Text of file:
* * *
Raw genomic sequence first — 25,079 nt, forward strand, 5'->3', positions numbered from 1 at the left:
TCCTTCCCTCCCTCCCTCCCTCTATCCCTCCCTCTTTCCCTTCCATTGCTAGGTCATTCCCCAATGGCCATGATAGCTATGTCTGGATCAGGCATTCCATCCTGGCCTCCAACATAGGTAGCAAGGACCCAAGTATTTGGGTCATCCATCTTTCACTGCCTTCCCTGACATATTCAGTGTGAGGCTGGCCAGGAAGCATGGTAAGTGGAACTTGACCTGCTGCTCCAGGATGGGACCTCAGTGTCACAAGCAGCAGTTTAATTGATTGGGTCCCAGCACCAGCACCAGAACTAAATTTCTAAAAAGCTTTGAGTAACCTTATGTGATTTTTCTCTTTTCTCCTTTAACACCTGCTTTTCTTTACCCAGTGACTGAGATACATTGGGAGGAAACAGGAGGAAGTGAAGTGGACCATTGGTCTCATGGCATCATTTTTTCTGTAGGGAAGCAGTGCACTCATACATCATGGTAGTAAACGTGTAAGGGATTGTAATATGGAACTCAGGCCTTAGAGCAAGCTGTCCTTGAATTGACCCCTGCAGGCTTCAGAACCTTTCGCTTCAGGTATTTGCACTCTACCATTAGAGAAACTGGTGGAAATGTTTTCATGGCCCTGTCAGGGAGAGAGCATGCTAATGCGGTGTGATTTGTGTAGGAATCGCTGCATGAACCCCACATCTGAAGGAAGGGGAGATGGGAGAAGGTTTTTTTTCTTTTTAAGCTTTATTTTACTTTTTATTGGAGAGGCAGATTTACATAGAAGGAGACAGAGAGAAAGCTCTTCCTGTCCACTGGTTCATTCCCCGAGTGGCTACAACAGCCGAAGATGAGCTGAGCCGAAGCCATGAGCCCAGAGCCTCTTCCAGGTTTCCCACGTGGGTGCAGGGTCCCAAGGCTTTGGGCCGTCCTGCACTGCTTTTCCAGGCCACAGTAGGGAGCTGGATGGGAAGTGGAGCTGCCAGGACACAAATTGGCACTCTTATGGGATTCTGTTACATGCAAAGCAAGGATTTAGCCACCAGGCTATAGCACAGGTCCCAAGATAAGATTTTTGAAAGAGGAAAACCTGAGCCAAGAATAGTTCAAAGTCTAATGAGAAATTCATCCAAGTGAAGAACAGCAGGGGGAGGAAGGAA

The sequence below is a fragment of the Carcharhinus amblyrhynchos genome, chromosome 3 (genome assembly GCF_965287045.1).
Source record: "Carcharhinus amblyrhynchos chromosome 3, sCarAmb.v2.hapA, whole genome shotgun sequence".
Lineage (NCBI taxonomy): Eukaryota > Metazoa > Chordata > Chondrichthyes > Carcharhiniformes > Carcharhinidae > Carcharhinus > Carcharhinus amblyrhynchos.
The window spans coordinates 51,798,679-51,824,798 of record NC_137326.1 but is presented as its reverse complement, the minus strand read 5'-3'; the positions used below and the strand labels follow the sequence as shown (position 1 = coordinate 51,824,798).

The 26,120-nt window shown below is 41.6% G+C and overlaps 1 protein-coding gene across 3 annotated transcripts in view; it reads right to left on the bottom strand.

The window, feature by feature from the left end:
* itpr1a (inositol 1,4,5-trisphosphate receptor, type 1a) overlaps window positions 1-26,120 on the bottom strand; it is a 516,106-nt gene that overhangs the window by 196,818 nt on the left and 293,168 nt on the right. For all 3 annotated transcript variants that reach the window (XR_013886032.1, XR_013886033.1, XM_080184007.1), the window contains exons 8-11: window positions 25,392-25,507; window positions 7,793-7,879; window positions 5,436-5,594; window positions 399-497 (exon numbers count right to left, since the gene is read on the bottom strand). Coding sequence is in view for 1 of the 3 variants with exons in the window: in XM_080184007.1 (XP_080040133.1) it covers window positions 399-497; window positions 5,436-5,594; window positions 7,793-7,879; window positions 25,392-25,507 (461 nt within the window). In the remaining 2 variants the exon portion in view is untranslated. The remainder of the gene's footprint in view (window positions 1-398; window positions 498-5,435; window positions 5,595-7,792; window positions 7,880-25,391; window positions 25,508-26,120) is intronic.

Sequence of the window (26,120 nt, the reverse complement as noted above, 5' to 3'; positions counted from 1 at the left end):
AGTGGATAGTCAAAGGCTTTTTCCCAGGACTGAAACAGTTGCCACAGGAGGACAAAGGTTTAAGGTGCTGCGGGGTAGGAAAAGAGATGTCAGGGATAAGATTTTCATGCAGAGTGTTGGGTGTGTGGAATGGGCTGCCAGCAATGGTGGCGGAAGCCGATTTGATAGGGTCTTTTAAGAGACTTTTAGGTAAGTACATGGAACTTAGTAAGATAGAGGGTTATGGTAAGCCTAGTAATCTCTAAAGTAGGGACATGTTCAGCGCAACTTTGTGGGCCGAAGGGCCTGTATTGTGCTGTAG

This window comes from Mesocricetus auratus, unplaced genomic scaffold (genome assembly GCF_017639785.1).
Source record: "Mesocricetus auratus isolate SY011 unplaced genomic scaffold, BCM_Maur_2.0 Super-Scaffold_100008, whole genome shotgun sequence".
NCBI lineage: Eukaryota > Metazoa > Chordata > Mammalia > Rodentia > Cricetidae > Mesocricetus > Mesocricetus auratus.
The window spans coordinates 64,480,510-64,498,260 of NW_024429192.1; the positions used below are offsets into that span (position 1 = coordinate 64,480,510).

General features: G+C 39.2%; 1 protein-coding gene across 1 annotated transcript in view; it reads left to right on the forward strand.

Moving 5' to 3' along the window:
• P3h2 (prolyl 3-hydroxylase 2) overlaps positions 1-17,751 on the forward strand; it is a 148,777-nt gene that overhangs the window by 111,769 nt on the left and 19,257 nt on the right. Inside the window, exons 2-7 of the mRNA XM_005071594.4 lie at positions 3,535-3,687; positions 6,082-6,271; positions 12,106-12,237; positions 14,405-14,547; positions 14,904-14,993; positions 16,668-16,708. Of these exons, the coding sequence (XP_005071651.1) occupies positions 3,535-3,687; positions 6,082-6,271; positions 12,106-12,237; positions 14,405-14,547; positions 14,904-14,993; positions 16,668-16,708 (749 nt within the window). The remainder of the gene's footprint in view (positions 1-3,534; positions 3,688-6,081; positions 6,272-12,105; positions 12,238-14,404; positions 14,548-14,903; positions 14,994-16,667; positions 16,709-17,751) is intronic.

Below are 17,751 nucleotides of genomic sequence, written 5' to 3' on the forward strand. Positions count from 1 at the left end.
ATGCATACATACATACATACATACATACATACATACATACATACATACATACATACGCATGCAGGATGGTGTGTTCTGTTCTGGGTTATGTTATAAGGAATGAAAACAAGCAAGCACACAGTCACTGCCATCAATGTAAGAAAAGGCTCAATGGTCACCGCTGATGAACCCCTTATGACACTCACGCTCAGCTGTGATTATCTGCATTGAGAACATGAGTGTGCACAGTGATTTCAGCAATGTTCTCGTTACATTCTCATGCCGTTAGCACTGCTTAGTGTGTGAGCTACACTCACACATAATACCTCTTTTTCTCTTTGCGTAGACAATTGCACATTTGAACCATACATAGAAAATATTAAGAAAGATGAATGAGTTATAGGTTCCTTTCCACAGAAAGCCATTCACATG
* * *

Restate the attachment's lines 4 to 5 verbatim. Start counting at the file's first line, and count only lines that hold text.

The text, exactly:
Source record: "Carcharhinus amblyrhynchos chromosome 3, sCarAmb.v2.hapA, whole genome shotgun sequence".
Lineage (NCBI taxonomy): Eukaryota > Metazoa > Chordata > Chondrichthyes > Carcharhiniformes > Carcharhinidae > Carcharhinus > Carcharhinus amblyrhynchos.